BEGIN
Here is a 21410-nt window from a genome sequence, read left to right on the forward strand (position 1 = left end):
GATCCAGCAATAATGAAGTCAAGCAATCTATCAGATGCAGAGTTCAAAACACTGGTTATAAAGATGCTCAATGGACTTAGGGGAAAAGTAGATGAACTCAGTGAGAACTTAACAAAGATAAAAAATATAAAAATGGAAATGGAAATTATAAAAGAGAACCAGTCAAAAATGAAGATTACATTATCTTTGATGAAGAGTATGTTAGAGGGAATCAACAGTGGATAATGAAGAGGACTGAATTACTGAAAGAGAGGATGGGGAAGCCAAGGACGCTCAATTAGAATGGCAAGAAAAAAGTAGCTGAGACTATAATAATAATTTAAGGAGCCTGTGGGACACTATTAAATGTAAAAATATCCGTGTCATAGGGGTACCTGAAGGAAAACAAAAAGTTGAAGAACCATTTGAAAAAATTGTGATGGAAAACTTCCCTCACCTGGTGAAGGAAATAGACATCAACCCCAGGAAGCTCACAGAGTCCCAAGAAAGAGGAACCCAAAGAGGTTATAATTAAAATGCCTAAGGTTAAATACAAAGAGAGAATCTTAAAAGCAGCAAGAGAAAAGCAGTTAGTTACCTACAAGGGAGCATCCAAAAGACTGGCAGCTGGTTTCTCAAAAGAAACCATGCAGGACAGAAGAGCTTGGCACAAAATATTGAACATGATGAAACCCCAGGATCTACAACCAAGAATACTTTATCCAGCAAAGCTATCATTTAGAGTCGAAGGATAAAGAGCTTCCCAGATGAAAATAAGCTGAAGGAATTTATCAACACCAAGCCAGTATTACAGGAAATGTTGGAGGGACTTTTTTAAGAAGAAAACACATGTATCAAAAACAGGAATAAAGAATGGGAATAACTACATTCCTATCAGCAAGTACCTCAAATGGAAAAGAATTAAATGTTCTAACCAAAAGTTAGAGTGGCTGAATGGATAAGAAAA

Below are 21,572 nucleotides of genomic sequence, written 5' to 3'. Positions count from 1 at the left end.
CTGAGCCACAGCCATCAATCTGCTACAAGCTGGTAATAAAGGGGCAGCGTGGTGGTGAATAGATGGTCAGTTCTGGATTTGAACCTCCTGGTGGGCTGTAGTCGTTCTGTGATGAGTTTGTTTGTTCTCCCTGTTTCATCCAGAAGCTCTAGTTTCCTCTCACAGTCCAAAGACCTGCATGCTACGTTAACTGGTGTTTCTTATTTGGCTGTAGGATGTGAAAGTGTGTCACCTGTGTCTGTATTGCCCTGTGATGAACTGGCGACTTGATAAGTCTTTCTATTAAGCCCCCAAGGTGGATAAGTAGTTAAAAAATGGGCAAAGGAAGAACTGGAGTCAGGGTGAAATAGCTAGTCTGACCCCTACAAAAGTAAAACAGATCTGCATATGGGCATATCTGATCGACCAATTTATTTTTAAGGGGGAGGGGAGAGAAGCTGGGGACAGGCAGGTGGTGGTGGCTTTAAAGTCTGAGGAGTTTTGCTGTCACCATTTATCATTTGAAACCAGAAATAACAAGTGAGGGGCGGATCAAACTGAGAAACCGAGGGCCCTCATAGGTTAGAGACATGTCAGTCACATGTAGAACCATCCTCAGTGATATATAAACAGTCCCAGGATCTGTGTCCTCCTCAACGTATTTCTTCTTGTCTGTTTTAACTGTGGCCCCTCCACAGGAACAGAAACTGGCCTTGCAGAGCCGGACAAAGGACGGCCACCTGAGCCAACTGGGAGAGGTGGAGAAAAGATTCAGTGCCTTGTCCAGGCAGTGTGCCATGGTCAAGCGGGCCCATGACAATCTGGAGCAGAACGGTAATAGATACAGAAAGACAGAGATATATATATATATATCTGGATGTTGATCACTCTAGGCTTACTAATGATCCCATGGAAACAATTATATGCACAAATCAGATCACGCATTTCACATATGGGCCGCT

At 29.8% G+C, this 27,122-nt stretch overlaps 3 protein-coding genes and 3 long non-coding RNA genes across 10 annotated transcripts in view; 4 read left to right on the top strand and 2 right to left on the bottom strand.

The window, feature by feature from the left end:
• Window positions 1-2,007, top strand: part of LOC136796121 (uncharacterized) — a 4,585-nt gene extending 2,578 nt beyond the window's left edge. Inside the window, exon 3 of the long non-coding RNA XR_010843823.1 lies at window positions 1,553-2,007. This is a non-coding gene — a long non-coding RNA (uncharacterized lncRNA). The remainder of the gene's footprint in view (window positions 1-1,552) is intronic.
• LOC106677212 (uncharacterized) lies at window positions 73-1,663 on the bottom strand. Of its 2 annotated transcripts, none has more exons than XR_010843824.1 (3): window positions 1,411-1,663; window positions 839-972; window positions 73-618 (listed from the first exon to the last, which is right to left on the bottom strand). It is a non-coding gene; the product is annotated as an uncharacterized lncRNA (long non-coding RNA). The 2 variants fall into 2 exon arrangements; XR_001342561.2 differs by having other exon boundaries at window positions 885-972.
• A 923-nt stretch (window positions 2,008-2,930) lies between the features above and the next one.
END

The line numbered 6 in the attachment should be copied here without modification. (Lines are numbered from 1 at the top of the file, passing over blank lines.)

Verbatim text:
The window, feature by feature from the left end: